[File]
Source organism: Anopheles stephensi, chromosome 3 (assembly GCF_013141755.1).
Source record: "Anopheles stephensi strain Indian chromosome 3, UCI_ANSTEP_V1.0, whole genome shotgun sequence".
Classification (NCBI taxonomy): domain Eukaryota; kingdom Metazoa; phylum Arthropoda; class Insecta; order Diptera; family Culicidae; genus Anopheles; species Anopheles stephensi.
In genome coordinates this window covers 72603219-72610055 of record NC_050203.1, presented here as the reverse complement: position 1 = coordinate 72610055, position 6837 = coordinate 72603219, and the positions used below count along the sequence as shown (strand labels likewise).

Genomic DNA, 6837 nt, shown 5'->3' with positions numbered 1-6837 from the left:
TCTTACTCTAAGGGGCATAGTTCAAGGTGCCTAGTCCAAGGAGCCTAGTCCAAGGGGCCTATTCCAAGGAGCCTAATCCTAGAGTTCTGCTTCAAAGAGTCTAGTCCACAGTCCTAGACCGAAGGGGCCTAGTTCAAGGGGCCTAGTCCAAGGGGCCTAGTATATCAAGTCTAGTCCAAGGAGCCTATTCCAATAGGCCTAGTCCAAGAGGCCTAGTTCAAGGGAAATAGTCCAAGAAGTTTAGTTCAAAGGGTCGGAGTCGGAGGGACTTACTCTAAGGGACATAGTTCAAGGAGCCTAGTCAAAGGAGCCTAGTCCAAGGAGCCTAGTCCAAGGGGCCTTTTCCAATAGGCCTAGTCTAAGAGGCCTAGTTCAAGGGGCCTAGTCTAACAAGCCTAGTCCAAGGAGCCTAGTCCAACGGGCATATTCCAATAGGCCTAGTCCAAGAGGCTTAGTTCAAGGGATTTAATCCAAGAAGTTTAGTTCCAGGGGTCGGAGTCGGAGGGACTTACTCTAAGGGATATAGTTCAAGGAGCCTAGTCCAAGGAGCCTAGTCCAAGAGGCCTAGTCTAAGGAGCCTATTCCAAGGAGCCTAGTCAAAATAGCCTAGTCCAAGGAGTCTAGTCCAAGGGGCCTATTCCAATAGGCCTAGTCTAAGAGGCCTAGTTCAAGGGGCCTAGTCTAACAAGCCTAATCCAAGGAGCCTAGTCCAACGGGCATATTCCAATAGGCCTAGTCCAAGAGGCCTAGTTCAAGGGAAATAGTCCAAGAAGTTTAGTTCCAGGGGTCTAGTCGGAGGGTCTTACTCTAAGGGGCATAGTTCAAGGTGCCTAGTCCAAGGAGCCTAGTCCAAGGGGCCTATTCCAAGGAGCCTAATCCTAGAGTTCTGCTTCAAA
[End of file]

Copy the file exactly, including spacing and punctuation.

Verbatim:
Source organism: Anopheles stephensi, chromosome 3 (assembly GCF_013141755.1).
Source record: "Anopheles stephensi strain Indian chromosome 3, UCI_ANSTEP_V1.0, whole genome shotgun sequence".
Classification (NCBI taxonomy): domain Eukaryota; kingdom Metazoa; phylum Arthropoda; class Insecta; order Diptera; family Culicidae; genus Anopheles; species Anopheles stephensi.
In genome coordinates this window covers 72603219-72610055 of record NC_050203.1, presented here as the reverse complement: position 1 = coordinate 72610055, position 6837 = coordinate 72603219, and the positions used below count along the sequence as shown (strand labels likewise).

Genomic DNA, 6837 nt, shown 5'->3' with positions numbered 1-6837 from the left:
TCTTACTCTAAGGGGCATAGTTCAAGGTGCCTAGTCCAAGGAGCCTAGTCCAAGGGGCCTATTCCAAGGAGCCTAATCCTAGAGTTCTGCTTCAAAGAGTCTAGTCCACAGTCCTAGACCGAAGGGGCCTAGTTCAAGGGGCCTAGTCCAAGGGGCCTAGTATATCAAGTCTAGTCCAAGGAGCCTATTCCAATAGGCCTAGTCCAAGAGGCCTAGTTCAAGGGAAATAGTCCAAGAAGTTTAGTTCAAAGGGTCGGAGTCGGAGGGACTTACTCTAAGGGACATAGTTCAAGGAGCCTAGTCAAAGGAGCCTAGTCCAAGGAGCCTAGTCCAAGGGGCCTTTTCCAATAGGCCTAGTCTAAGAGGCCTAGTTCAAGGGGCCTAGTCTAACAAGCCTAGTCCAAGGAGCCTAGTCCAACGGGCATATTCCAATAGGCCTAGTCCAAGAGGCTTAGTTCAAGGGATTTAATCCAAGAAGTTTAGTTCCAGGGGTCGGAGTCGGAGGGACTTACTCTAAGGGATATAGTTCAAGGAGCCTAGTCCAAGGAGCCTAGTCCAAGAGGCCTAGTCTAAGGAGCCTATTCCAAGGAGCCTAGTCAAAATAGCCTAGTCCAAGGAGTCTAGTCCAAGGGGCCTATTCCAATAGGCCTAGTCTAAGAGGCCTAGTTCAAGGGGCCTAGTCTAACAAGCCTAATCCAAGGAGCCTAGTCCAACGGGCATATTCCAATAGGCCTAGTCCAAGAGGCCTAGTTCAAGGGAAATAGTCCAAGAAGTTTAGTTCCAGGGGTCTAGTCGGAGGGTCTTACTCTAAGGGGCATAGTTCAAGGTGCCTAGTCCAAGGAGCCTAGTCCAAGGGGCCTATTCCAAGGAGCCTAATCCTAGAGTTCTGCTTCAAA